Nigeria is not an electoral democracy. According to the constitution, the president is elected by popular vote for no more than two four-year terms. Members of the bicameral National Assembly are elected for four-year terms to the 109-seat Senate and the 360-seat House of Representatives. Local and international observers noted irregularities during the 2003 presidential and legislative elections, including ballot-box stuffing, multiple voting, alteration of results, and voter intimidation. Observers said fraud and intimidation were particularly prevalent in the southeast and in the Niger Delta.

Major political parties include the ruling PDP, the ANPP, the National Democratic Party, the Alliance for Democracy, and the People’s Redemption Party. Political parties represent a wide array of policy positions, and openly engaged in debate and electoral campaigning in 2006. In September 2006, seven opposition parties merged into an umbrella party called the Action Congress (AC), with the goal of wresting power from the PDP in 2007 general elections. Vice President Atiku Abubakar was nominated as the AC’s presidential candidate in December 2006.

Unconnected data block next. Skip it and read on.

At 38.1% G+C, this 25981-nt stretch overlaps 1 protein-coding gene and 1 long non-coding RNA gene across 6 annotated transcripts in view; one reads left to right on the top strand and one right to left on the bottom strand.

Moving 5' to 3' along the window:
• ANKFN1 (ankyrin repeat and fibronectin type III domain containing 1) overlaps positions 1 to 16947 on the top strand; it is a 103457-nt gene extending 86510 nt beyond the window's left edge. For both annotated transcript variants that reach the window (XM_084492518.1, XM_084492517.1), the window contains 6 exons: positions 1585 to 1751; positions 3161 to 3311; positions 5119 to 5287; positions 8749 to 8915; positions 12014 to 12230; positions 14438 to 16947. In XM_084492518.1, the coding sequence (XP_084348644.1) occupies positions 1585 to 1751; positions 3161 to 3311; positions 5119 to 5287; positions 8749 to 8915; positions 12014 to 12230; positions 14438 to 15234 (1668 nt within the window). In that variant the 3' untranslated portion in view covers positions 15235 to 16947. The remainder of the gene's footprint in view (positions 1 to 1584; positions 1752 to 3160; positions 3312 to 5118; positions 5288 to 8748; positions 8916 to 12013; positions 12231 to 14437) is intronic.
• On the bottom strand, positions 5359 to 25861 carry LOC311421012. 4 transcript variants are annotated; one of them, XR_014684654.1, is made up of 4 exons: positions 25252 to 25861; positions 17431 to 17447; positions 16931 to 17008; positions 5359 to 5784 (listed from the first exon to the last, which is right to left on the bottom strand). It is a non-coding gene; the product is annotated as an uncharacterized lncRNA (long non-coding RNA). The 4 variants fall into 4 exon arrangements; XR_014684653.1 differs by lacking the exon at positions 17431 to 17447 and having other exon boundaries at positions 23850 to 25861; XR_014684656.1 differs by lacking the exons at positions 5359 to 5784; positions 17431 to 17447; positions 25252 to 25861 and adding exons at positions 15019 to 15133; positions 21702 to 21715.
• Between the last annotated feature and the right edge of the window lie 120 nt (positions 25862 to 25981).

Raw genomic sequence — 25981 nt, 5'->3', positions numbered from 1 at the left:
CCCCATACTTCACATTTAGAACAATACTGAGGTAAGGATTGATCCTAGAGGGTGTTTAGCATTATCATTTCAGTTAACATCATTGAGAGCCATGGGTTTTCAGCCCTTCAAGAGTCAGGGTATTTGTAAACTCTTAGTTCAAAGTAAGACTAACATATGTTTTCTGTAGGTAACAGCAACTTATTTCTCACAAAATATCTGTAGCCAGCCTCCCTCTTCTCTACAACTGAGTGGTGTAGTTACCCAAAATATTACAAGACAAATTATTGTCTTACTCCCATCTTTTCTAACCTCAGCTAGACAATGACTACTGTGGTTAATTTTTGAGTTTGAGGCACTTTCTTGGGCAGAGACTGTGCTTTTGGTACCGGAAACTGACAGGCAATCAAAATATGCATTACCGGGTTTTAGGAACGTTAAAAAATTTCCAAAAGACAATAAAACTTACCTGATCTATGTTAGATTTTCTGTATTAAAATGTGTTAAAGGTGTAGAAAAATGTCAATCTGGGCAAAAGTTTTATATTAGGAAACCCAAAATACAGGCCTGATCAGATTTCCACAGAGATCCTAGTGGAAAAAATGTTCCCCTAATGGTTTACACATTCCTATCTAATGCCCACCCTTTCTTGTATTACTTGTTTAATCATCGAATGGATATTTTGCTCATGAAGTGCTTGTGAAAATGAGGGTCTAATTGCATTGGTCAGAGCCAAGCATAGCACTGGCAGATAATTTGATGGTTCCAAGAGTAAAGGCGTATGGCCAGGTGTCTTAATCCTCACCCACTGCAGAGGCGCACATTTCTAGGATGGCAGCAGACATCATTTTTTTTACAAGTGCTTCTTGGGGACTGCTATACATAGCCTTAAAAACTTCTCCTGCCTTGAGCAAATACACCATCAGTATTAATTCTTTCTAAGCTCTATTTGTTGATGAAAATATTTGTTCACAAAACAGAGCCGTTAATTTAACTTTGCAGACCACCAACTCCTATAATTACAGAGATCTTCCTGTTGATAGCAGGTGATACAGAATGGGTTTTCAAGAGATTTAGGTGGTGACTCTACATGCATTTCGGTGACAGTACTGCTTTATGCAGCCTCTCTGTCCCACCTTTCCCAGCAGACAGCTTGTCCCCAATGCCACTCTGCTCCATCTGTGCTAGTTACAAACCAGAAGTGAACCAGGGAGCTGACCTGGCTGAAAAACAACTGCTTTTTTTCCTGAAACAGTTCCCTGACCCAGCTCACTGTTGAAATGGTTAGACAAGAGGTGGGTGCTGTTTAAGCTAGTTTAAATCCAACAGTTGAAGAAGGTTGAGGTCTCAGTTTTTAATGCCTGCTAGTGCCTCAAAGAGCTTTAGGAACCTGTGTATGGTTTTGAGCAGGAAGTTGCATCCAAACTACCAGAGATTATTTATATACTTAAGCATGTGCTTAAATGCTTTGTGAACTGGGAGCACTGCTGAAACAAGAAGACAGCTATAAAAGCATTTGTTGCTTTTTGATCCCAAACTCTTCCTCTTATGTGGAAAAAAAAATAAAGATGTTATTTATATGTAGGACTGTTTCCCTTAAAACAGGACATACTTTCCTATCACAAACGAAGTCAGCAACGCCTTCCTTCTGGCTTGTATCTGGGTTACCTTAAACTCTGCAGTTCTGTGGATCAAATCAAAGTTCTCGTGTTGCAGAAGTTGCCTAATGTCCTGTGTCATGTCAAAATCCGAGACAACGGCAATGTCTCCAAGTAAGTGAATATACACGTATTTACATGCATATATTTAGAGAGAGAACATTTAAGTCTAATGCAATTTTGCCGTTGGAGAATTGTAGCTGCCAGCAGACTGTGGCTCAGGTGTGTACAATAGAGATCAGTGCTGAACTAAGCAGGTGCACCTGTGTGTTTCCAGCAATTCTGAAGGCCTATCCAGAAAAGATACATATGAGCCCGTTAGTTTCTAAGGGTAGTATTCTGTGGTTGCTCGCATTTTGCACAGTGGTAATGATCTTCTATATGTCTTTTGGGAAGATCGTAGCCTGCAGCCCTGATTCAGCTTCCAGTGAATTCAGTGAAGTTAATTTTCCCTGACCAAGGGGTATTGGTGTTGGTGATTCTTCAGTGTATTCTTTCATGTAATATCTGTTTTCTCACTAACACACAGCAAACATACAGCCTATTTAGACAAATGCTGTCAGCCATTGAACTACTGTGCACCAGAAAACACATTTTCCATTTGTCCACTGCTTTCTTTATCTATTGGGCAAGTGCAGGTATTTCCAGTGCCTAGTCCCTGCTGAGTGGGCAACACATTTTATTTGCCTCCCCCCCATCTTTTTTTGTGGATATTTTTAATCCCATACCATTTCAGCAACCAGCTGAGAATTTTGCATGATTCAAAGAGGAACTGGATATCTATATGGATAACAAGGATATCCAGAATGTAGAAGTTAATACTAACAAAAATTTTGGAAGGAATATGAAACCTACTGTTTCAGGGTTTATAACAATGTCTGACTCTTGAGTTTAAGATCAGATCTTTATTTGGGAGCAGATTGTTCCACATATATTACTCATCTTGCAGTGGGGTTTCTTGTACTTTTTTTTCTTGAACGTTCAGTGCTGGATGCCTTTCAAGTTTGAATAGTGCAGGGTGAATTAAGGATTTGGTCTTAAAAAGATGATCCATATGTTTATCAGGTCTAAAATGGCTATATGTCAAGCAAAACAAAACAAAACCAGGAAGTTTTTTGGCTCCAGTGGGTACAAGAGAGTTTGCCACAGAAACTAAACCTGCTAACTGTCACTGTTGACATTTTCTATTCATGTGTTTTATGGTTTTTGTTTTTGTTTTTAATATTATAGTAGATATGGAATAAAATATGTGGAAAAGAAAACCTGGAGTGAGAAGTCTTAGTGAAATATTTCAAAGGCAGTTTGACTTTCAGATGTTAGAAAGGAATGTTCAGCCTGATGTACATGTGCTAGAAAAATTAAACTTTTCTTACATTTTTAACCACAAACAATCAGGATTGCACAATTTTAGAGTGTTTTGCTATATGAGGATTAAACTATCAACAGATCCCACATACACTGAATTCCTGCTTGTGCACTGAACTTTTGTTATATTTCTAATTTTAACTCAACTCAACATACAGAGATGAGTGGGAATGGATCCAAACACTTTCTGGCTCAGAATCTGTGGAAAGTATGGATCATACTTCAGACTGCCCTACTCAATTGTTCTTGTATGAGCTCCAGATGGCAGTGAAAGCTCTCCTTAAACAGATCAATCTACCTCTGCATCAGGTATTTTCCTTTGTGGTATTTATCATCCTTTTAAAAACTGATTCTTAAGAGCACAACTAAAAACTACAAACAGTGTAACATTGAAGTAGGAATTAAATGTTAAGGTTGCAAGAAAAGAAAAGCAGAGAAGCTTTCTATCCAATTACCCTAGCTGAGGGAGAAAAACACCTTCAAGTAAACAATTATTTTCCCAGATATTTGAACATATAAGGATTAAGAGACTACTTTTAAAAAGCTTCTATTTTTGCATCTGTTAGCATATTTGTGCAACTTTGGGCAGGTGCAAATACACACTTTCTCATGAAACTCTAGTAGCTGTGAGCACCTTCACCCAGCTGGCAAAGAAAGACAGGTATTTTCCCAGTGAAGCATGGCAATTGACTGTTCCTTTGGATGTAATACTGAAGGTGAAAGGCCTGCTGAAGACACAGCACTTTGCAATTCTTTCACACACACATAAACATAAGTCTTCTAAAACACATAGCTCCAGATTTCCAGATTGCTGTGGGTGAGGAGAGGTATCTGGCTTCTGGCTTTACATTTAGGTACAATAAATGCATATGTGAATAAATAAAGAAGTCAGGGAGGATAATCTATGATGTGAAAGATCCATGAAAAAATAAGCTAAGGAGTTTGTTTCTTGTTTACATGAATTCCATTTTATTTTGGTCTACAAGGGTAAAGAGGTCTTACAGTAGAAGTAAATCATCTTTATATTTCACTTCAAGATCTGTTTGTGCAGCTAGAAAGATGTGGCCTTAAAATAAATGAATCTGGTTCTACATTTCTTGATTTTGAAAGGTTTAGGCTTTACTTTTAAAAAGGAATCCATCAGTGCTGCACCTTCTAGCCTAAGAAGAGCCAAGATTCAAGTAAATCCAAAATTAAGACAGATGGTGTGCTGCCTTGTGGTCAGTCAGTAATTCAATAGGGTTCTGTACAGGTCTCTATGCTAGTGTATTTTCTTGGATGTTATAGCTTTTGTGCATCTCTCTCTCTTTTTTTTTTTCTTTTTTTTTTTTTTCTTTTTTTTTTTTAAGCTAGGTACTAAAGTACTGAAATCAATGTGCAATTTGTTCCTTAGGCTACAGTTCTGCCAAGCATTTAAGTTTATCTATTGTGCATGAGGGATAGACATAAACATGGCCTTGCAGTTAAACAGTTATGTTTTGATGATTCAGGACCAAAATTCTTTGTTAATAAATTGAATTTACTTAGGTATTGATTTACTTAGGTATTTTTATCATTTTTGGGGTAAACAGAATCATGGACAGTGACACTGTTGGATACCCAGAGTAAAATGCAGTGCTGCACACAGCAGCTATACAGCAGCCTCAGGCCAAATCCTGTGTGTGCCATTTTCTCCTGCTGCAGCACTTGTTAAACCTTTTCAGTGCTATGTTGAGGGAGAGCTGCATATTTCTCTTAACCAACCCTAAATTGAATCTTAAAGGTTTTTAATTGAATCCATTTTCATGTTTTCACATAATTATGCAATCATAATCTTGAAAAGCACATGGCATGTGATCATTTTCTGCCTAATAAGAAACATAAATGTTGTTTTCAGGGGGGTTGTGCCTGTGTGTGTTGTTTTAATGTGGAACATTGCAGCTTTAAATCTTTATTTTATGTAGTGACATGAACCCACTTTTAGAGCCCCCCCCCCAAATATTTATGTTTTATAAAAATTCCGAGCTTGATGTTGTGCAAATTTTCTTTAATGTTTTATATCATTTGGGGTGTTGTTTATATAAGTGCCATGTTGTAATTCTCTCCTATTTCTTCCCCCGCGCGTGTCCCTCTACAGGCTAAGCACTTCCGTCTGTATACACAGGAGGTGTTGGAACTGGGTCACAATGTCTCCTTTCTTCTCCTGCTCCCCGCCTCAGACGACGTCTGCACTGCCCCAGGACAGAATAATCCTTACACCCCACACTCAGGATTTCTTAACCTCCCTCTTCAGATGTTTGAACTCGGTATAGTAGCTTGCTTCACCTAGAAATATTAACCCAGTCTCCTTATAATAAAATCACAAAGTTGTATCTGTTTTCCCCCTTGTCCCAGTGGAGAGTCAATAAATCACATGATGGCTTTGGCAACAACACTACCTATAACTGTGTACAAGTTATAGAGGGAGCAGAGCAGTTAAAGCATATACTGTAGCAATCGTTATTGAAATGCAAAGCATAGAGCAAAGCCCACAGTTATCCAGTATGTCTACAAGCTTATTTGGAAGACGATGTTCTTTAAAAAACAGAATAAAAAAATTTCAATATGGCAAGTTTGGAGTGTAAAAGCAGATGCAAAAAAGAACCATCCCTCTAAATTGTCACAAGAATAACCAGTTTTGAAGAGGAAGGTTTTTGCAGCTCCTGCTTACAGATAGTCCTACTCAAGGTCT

Corruption remains a serious problem, having bled Nigeria of many billions of dollars in oil revenue. Nigeria was ranked 142 out of 163 countries surveyed in Transparency International’s 2006 Corruption Perceptions Index. The government has taken steps to improve transparency and reduce corruption, including reforming procedures for contract procurements and bidding. In September 2006, a top official announced that authorities had convicted more than 1,000 people of economic crimes and recovered around $5 billion over the past two years. In December 2005, the governor of Bayelsa State, Diepreye Alamieyeseigha, was arrested in London after being impeached by the Bayelsa State Assembly and charged with corruption. Governors benefit from immunity from prosecution while in office, prompting state governments to begin impeachment proceedings against at least four governors on corruption grounds. At least two of those impeached remained underground and had evaded arrest at year’s end. In May 2006, the Economic and Financial Crimes Commission announced plans to investigate over a dozen more governors for corruption after the 2007 elections, when many will have had to step down because of term limits. Vice President Abubakar was also charged with corruption-related offenses in 2006, though he was eventually acquitted and claimed the prosecution was politically motivated.